Appalachian Tea Ceremony

What exactly is an Appalachian Tea Ceremony and why might you want to come?

Well, tea ceremonies have been around for thousands of years, honoring the plant Camellia sinensis, better known as Tea, but in the Appalachian Tea Ceremony, we take the idea of tea time to another realm. An herbal infusion is the liquid that we imbibe, and each ceremony honors a different plant, depending on the time of year.

This idea of an Appalachian Tea Ceremony came to my friend and mentor Jessie Wilder in 2016, who invited me to co-create one with her at an annual summer gathering we attend. We did so for a few years and in 2019, I got the inspiration to host them every other week, so that we can continue to steep ourselves in plant wisdom year round.

Due to the logistics of making an herbal infusion, I make the brews before the ceremony and have them ready to serve in carafes. There will always be a single plant highlighted that is served first, and then later in the ceremony I will serve a blend which has the highlighted plant in it.

A more adequate name would be an Appalachian Herbal Infusion Ceremony but that doesn’t sound as catchy:-) An infusion is allowing the plant material to be steeped in hot water for half an hour to hours; herbal tea or tisane  is when the plant material is steeped only for a few minutes, similar to how Tea is prepared. This is a local, medicinal, caffeine-free, open-hearted herbal opportunity for acknowledging the sacred in everyday. A time for slowing down and giving thanks and being present with whatever is bubbling up inside of you that day.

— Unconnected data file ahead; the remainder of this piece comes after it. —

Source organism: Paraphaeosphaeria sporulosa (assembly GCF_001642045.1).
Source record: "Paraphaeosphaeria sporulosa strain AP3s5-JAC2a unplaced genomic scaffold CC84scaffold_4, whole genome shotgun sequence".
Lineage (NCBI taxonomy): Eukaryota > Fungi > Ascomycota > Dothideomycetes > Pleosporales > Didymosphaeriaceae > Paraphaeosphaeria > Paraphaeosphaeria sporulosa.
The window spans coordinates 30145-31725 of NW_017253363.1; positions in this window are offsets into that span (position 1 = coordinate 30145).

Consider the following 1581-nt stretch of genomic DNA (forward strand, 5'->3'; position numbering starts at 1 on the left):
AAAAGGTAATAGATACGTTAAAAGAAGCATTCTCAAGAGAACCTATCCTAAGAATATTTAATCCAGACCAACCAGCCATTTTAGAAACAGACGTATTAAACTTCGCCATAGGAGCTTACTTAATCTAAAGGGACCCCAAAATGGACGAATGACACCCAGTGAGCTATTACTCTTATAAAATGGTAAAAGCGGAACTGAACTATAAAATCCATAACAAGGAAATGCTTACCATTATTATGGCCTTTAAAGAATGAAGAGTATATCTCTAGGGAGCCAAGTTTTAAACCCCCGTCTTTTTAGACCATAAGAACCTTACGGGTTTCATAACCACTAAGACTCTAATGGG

The Ceremony is as much an infusion of the people who attend as it is of the herbs themselves. Each time it is a different feeling and experience. Depending on the weather, we offer the ceremony in Veritas Lodge or on the grounds/gardens of this beautiful farm. I make a center piece, flowers, a candle- it changes. We sit on pillows on the floor or ground, although there are chairs for anyone who would like them- the most important thing is to feel comfortable. We take a few moments to be still and quiet and feel our breath moving in and out of us. We choose a mug, bow and acknowledge our ancestors. We practice deep listening. We go deeper with the plants. Sometimes I sing a song. We share tea. We share story. We share.

In the end, I offer a salutation, we give back any remaining tea to Earth Mother, and we move into the next layer of the day, hopefully with a more calm, peaceful way of being.

But please do come and find out for yourself! And check out this interview on the ceremony in the EatWeeds Podcast or on our local radio station or you could read a wonderful description of it in the second edition of Steve Lorch’s book “How to Make and Grow Tea in the United States.”